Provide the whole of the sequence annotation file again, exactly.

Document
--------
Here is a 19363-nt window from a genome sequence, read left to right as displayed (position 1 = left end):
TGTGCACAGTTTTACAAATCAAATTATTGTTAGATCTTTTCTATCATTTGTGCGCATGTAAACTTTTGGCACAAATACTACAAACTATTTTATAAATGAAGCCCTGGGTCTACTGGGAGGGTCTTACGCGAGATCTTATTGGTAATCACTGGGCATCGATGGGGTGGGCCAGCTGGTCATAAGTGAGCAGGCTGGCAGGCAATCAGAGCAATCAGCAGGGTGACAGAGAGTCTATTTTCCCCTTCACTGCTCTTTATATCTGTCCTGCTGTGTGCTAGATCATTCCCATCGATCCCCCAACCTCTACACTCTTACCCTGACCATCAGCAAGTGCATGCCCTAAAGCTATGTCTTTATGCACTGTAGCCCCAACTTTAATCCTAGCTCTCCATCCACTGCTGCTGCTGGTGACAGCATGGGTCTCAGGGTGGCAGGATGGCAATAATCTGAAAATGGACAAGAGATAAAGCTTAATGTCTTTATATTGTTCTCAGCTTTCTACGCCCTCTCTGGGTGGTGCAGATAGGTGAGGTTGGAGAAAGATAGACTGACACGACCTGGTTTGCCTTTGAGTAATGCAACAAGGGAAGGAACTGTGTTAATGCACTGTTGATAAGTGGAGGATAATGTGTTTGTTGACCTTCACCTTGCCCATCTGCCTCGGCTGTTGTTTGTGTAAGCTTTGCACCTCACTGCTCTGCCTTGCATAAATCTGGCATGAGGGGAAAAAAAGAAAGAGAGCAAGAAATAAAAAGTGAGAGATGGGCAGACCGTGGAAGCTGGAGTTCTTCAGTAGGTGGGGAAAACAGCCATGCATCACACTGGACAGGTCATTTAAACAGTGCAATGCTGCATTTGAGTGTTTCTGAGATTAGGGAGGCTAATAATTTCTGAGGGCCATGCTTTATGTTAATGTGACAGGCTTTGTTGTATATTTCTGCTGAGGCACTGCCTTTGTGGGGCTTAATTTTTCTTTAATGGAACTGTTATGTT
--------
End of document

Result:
Here is a 19363-nt window from a genome sequence, read left to right as displayed (position 1 = left end):
TGTGCACAGTTTTACAAATCAAATTATTGTTAGATCTTTTCTATCATTTGTGCGCATGTAAACTTTTGGCACAAATACTACAAACTATTTTATAAATGAAGCCCTGGGTCTACTGGGAGGGTCTTACGCGAGATCTTATTGGTAATCACTGGGCATCGATGGGGTGGGCCAGCTGGTCATAAGTGAGCAGGCTGGCAGGCAATCAGAGCAATCAGCAGGGTGACAGAGAGTCTATTTTCCCCTTCACTGCTCTTTATATCTGTCCTGCTGTGTGCTAGATCATTCCCATCGATCCCCCAACCTCTACACTCTTACCCTGACCATCAGCAAGTGCATGCCCTAAAGCTATGTCTTTATGCACTGTAGCCCCAACTTTAATCCTAGCTCTCCATCCACTGCTGCTGCTGGTGACAGCATGGGTCTCAGGGTGGCAGGATGGCAATAATCTGAAAATGGACAAGAGATAAAGCTTAATGTCTTTATATTGTTCTCAGCTTTCTACGCCCTCTCTGGGTGGTGCAGATAGGTGAGGTTGGAGAAAGATAGACTGACACGACCTGGTTTGCCTTTGAGTAATGCAACAAGGGAAGGAACTGTGTTAATGCACTGTTGATAAGTGGAGGATAATGTGTTTGTTGACCTTCACCTTGCCCATCTGCCTCGGCTGTTGTTTGTGTAAGCTTTGCACCTCACTGCTCTGCCTTGCATAAATCTGGCATGAGGGGAAAAAAAGAAAGAGAGCAAGAAATAAAAAGTGAGAGATGGGCAGACCGTGGAAGCTGGAGTTCTTCAGTAGGTGGGGAAAACAGCCATGCATCACACTGGACAGGTCATTTAAACAGTGCAATGCTGCATTTGAGTGTTTCTGAGATTAGGGAGGCTAATAATTTCTGAGGGCCATGCTTTATGTTAATGTGACAGGCTTTGTTGTATATTTCTGCTGAGGCACTGCCTTTGTGGGGCTTAATTTTTCTTTAATGGAACTGTTATGTT